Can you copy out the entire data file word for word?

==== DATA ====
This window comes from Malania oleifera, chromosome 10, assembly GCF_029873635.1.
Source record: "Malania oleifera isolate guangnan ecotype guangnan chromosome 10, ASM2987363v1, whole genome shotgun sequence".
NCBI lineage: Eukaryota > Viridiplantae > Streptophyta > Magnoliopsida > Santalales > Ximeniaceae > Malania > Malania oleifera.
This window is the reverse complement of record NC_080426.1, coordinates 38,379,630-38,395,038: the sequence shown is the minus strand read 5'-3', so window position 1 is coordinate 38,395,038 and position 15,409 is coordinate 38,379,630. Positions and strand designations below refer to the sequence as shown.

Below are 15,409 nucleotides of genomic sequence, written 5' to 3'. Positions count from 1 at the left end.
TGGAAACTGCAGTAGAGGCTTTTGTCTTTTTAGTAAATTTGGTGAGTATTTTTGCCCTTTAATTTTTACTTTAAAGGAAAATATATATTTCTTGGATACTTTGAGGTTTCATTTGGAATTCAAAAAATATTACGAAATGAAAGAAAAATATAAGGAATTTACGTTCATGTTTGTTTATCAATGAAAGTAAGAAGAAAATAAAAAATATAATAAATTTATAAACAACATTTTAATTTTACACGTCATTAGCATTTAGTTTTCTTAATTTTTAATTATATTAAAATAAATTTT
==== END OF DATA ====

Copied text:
This window comes from Malania oleifera, chromosome 10, assembly GCF_029873635.1.
Source record: "Malania oleifera isolate guangnan ecotype guangnan chromosome 10, ASM2987363v1, whole genome shotgun sequence".
NCBI lineage: Eukaryota > Viridiplantae > Streptophyta > Magnoliopsida > Santalales > Ximeniaceae > Malania > Malania oleifera.
This window is the reverse complement of record NC_080426.1, coordinates 38,379,630-38,395,038: the sequence shown is the minus strand read 5'-3', so window position 1 is coordinate 38,395,038 and position 15,409 is coordinate 38,379,630. Positions and strand designations below refer to the sequence as shown.

Below are 15,409 nucleotides of genomic sequence, written 5' to 3'. Positions count from 1 at the left end.
TGGAAACTGCAGTAGAGGCTTTTGTCTTTTTAGTAAATTTGGTGAGTATTTTTGCCCTTTAATTTTTACTTTAAAGGAAAATATATATTTCTTGGATACTTTGAGGTTTCATTTGGAATTCAAAAAATATTACGAAATGAAAGAAAAATATAAGGAATTTACGTTCATGTTTGTTTATCAATGAAAGTAAGAAGAAAATAAAAAATATAATAAATTTATAAACAACATTTTAATTTTACACGTCATTAGCATTTAGTTTTCTTAATTTTTAATTATATTAAAATAAATTTT